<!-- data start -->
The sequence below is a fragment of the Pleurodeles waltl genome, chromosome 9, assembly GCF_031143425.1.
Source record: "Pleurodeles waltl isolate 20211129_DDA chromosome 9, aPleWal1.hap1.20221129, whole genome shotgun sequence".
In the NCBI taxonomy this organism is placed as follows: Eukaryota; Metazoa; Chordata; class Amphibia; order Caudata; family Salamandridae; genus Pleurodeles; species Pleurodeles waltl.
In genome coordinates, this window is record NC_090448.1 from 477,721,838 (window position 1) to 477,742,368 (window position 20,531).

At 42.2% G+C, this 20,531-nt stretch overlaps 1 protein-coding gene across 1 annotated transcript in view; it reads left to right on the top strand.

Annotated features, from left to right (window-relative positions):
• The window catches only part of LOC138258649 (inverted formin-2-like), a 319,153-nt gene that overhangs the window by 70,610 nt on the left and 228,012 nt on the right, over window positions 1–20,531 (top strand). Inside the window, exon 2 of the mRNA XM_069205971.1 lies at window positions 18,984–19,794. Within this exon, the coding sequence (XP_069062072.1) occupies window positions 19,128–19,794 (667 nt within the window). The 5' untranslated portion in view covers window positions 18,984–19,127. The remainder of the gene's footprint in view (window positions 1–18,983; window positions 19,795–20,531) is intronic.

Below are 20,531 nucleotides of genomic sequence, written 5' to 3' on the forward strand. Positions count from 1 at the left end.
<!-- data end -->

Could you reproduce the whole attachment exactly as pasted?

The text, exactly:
The sequence below is a fragment of the Pleurodeles waltl genome, chromosome 9, assembly GCF_031143425.1.
Source record: "Pleurodeles waltl isolate 20211129_DDA chromosome 9, aPleWal1.hap1.20221129, whole genome shotgun sequence".
In the NCBI taxonomy this organism is placed as follows: Eukaryota; Metazoa; Chordata; class Amphibia; order Caudata; family Salamandridae; genus Pleurodeles; species Pleurodeles waltl.
In genome coordinates, this window is record NC_090448.1 from 477,721,838 (window position 1) to 477,742,368 (window position 20,531).

At 42.2% G+C, this 20,531-nt stretch overlaps 1 protein-coding gene across 1 annotated transcript in view; it reads left to right on the top strand.

Annotated features, from left to right (window-relative positions):
• The window catches only part of LOC138258649 (inverted formin-2-like), a 319,153-nt gene that overhangs the window by 70,610 nt on the left and 228,012 nt on the right, over window positions 1–20,531 (top strand). Inside the window, exon 2 of the mRNA XM_069205971.1 lies at window positions 18,984–19,794. Within this exon, the coding sequence (XP_069062072.1) occupies window positions 19,128–19,794 (667 nt within the window). The 5' untranslated portion in view covers window positions 18,984–19,127. The remainder of the gene's footprint in view (window positions 1–18,983; window positions 19,795–20,531) is intronic.

Below are 20,531 nucleotides of genomic sequence, written 5' to 3' on the forward strand. Positions count from 1 at the left end.